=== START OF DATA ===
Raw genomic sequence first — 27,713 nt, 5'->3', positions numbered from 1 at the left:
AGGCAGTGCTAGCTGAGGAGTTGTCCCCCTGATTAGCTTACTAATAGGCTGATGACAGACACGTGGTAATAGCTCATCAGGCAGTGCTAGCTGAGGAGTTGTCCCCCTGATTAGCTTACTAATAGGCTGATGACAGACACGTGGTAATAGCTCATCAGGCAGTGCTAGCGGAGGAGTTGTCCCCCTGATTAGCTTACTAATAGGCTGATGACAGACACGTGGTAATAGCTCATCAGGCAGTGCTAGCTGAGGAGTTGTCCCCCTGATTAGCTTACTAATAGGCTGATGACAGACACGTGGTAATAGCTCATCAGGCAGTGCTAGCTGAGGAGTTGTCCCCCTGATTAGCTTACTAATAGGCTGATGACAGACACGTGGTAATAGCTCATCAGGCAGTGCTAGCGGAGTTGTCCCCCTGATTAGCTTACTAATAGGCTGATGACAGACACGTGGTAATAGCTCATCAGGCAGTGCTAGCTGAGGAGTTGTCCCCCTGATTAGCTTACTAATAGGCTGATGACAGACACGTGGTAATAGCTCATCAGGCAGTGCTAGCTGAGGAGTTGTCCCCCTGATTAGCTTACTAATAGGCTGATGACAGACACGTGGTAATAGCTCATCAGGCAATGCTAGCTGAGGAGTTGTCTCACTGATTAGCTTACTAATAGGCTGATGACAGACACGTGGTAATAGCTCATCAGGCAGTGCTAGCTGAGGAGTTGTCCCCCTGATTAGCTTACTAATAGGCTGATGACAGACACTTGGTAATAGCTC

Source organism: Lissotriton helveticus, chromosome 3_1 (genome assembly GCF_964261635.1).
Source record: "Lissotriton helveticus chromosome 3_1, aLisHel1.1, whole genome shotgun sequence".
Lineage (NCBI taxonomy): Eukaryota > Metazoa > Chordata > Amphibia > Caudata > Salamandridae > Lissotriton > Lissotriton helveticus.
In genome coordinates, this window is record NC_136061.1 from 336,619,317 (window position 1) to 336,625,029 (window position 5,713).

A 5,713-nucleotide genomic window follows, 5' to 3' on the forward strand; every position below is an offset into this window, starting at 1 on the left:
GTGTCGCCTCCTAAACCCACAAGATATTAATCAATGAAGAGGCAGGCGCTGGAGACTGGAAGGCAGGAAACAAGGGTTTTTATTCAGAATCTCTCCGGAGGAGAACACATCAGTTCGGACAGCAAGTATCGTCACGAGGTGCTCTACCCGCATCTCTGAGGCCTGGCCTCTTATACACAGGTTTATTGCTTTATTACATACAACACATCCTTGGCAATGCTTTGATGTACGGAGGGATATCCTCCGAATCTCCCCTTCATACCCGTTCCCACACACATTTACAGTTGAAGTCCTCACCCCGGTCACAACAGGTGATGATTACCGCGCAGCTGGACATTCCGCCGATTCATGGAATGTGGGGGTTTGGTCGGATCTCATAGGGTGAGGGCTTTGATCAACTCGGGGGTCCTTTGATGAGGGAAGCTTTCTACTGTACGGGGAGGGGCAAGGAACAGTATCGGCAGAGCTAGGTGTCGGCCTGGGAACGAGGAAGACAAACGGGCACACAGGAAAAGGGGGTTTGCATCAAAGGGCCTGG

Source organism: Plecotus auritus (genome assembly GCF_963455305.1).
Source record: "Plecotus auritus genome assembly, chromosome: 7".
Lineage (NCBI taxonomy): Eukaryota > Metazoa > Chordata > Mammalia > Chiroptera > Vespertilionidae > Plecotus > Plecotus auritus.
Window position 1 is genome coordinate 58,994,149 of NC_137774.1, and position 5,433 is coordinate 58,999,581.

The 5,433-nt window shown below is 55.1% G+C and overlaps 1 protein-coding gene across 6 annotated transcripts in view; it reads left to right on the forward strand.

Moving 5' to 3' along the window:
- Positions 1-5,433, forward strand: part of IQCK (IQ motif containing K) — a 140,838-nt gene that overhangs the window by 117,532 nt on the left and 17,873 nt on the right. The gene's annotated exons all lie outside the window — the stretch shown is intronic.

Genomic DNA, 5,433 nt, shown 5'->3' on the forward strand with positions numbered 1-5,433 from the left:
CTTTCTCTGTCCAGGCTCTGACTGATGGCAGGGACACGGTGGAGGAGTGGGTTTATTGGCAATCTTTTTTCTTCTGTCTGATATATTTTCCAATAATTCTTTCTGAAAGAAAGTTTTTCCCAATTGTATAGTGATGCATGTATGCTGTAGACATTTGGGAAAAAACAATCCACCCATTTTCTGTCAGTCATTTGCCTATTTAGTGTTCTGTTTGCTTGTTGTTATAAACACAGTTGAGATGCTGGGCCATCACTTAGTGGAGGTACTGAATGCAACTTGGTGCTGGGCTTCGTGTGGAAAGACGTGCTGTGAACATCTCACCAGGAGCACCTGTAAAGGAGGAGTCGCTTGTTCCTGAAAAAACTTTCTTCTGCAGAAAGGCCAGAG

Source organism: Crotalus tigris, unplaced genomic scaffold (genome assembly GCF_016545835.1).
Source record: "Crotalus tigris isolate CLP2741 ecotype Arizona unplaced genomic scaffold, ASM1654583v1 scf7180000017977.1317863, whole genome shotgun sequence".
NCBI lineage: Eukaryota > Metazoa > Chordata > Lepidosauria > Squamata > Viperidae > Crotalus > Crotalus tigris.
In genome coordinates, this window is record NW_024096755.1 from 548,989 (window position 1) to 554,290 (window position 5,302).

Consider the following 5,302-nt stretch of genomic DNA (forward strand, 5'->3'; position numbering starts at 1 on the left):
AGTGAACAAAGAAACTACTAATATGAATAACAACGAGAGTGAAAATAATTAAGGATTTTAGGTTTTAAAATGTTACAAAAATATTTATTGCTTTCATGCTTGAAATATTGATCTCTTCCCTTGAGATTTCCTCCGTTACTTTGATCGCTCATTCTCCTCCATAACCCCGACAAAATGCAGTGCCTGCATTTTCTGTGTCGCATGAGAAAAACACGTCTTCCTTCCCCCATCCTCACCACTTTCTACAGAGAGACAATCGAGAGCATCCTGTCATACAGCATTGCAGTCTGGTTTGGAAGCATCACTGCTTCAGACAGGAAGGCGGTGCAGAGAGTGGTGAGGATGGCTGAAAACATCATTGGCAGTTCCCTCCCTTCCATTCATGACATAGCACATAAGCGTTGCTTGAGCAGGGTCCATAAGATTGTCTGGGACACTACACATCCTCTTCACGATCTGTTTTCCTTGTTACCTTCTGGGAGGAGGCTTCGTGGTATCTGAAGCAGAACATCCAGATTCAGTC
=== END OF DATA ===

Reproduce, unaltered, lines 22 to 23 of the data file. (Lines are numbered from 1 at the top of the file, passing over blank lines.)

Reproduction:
Consider the following 5,302-nt stretch of genomic DNA (forward strand, 5'->3'; position numbering starts at 1 on the left):
AGTGAACAAAGAAACTACTAATATGAATAACAACGAGAGTGAAAATAATTAAGGATTTTAGGTTTTAAAATGTTACAAAAATATTTATTGCTTTCATGCTTGAAATATTGATCTCTTCCCTTGAGATTTCCTCCGTTACTTTGATCGCTCATTCTCCTCCATAACCCCGACAAAATGCAGTGCCTGCATTTTCTGTGTCGCATGAGAAAAACACGTCTTCCTTCCCCCATCCTCACCACTTTCTACAGAGAGACAATCGAGAGCATCCTGTCATACAGCATTGCAGTCTGGTTTGGAAGCATCACTGCTTCAGACAGGAAGGCGGTGCAGAGAGTGGTGAGGATGGCTGAAAACATCATTGGCAGTTCCCTCCCTTCCATTCATGACATAGCACATAAGCGTTGCTTGAGCAGGGTCCATAAGATTGTCTGGGACACTACACATCCTCTTCACGATCTGTTTTCCTTGTTACCTTCTGGGAGGAGGCTTCGTGGTATCTGAAGCAGAACATCCAGATTCAGTC